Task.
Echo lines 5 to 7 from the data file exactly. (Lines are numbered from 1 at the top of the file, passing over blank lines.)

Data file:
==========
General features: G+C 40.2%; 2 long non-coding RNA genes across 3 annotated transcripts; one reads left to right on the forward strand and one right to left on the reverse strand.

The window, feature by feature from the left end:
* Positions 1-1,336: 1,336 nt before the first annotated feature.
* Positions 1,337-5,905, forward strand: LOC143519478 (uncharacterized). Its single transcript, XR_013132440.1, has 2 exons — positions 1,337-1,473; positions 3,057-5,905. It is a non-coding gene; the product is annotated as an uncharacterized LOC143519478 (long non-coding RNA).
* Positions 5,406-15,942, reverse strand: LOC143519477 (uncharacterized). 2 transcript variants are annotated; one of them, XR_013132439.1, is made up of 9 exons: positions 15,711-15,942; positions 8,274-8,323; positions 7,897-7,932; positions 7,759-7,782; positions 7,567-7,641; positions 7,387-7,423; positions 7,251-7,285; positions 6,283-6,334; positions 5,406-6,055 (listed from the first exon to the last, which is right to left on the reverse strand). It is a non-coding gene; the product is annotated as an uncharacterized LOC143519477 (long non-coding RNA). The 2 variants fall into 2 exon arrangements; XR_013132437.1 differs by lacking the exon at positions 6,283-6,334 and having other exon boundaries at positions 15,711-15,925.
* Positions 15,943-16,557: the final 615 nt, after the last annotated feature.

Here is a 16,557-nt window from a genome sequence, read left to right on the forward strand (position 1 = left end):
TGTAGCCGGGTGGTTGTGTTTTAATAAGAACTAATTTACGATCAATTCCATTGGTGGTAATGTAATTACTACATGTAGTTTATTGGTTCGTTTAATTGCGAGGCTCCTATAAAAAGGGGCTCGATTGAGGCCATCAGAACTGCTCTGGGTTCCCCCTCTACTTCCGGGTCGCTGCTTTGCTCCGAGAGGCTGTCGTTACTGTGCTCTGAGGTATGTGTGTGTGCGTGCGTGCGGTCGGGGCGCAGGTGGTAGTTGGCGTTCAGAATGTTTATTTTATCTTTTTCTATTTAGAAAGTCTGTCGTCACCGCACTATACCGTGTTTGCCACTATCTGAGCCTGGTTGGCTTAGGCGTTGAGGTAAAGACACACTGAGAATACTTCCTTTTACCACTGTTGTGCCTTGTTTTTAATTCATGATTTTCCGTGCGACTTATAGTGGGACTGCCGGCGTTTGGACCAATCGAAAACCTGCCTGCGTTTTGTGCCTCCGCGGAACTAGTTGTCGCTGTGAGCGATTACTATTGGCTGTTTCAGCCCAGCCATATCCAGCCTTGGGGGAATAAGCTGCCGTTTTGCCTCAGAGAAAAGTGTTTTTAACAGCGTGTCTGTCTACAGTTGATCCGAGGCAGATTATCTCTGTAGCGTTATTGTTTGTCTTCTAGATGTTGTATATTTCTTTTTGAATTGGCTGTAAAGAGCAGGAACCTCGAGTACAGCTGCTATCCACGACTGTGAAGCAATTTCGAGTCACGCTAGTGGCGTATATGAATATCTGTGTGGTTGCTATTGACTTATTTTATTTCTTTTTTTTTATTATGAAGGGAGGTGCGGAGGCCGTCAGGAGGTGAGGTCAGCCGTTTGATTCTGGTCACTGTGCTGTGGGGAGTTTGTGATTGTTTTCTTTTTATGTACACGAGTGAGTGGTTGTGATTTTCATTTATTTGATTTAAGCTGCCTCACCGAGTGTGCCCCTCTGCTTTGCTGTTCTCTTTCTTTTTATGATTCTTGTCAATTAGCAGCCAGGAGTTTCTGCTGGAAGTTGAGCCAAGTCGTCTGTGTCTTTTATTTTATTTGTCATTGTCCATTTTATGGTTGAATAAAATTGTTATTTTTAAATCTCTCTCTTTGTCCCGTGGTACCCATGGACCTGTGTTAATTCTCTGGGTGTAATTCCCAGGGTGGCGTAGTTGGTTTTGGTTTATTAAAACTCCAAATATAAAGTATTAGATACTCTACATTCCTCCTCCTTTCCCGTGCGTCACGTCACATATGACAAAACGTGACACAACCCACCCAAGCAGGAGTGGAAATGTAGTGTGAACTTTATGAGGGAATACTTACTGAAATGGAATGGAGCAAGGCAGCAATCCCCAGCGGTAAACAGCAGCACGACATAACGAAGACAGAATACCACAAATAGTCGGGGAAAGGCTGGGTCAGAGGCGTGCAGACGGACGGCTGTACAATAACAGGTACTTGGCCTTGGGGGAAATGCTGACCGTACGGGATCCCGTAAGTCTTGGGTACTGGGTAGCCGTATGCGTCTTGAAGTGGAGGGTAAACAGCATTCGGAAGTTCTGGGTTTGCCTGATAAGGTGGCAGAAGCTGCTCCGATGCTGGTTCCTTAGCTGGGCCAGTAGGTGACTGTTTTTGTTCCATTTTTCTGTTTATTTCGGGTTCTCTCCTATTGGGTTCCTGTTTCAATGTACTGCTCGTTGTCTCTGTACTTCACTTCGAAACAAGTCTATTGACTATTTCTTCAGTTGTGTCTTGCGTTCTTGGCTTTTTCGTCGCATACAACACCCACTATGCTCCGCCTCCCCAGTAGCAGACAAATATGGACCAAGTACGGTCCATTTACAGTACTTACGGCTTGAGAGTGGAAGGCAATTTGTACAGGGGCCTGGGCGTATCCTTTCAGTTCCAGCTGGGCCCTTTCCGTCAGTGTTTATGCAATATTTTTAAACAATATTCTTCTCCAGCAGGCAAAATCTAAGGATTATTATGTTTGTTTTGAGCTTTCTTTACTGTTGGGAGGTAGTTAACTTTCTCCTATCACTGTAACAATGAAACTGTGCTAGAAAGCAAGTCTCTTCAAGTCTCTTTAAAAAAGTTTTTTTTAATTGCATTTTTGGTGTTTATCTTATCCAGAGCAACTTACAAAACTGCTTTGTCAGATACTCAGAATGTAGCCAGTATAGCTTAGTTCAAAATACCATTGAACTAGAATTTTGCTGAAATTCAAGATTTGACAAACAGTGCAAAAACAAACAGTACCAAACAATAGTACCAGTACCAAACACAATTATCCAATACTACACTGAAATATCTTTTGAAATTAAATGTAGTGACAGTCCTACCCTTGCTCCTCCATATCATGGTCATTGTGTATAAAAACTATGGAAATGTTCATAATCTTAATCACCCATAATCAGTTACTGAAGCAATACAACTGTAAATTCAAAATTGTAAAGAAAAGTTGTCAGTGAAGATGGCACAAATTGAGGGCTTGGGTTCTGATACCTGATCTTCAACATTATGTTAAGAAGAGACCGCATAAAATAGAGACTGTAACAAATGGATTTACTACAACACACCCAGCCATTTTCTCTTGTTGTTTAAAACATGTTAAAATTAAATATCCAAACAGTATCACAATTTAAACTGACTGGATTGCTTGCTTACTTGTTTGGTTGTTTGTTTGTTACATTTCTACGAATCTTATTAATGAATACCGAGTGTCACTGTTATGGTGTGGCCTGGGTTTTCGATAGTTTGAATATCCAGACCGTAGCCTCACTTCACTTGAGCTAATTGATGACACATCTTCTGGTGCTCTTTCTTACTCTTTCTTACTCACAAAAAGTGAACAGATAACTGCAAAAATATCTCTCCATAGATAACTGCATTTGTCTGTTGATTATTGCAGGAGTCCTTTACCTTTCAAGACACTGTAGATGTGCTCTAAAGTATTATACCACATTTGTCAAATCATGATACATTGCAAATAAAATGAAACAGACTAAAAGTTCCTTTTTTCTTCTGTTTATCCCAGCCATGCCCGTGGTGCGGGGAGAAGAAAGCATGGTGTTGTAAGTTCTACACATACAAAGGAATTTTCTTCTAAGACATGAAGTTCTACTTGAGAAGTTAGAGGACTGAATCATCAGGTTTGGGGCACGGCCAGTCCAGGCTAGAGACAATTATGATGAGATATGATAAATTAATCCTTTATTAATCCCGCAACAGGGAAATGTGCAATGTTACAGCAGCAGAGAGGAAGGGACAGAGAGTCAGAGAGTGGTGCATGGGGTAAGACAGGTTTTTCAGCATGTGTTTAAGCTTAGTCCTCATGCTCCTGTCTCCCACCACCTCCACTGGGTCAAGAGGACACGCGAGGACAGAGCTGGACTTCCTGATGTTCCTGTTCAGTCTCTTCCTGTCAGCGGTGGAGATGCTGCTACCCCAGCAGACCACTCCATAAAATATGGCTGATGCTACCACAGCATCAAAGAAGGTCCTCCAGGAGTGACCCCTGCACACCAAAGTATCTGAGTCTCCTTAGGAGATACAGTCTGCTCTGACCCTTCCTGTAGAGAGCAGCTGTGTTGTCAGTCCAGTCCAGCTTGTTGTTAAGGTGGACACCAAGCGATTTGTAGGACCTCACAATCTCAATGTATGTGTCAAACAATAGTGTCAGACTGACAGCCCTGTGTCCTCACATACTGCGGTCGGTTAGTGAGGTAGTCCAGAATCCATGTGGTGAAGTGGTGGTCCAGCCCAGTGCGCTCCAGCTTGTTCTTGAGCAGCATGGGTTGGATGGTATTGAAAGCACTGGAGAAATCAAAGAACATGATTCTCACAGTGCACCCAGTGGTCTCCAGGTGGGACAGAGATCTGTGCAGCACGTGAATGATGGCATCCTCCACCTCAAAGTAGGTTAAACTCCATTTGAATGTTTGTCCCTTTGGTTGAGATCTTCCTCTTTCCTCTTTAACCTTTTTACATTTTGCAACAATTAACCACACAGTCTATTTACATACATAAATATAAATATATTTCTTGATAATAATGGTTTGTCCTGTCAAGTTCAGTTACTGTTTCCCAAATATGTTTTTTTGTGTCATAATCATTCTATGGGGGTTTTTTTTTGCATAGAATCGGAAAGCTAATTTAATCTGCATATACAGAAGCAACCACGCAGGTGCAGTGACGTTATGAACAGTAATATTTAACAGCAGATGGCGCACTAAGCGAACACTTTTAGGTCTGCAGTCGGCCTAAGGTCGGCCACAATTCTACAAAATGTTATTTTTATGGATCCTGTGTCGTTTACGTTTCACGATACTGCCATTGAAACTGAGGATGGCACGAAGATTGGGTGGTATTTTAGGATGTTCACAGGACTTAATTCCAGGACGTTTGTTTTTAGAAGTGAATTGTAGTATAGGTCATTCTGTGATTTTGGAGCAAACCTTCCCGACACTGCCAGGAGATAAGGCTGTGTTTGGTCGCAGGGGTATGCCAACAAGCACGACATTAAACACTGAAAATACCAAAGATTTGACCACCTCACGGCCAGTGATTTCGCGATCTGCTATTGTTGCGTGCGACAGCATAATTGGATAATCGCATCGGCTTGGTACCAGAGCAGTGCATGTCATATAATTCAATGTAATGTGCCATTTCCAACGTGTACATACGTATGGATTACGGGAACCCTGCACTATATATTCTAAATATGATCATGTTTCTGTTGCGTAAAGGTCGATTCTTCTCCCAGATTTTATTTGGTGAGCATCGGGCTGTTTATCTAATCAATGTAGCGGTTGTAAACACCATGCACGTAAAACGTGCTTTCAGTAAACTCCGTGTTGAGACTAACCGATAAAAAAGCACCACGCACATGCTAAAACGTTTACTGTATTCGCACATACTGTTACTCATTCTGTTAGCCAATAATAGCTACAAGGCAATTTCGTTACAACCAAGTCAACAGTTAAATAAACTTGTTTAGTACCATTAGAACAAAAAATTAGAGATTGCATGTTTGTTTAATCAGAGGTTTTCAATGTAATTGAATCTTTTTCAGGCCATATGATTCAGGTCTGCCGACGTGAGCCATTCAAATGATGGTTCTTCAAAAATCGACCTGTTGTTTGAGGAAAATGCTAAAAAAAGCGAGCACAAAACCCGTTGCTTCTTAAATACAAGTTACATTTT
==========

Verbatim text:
* Positions 5,406-15,942, reverse strand: LOC143519477 (uncharacterized). 2 transcript variants are annotated; one of them, XR_013132439.1, is made up of 9 exons: positions 15,711-15,942; positions 8,274-8,323; positions 7,897-7,932; positions 7,759-7,782; positions 7,567-7,641; positions 7,387-7,423; positions 7,251-7,285; positions 6,283-6,334; positions 5,406-6,055 (listed from the first exon to the last, which is right to left on the reverse strand). It is a non-coding gene; the product is annotated as an uncharacterized LOC143519477 (long non-coding RNA). The 2 variants fall into 2 exon arrangements; XR_013132437.1 differs by lacking the exon at positions 6,283-6,334 and having other exon boundaries at positions 15,711-15,925.
* Positions 15,943-16,557: the final 615 nt, after the last annotated feature.

Here is a 16,557-nt window from a genome sequence, read left to right on the forward strand (position 1 = left end):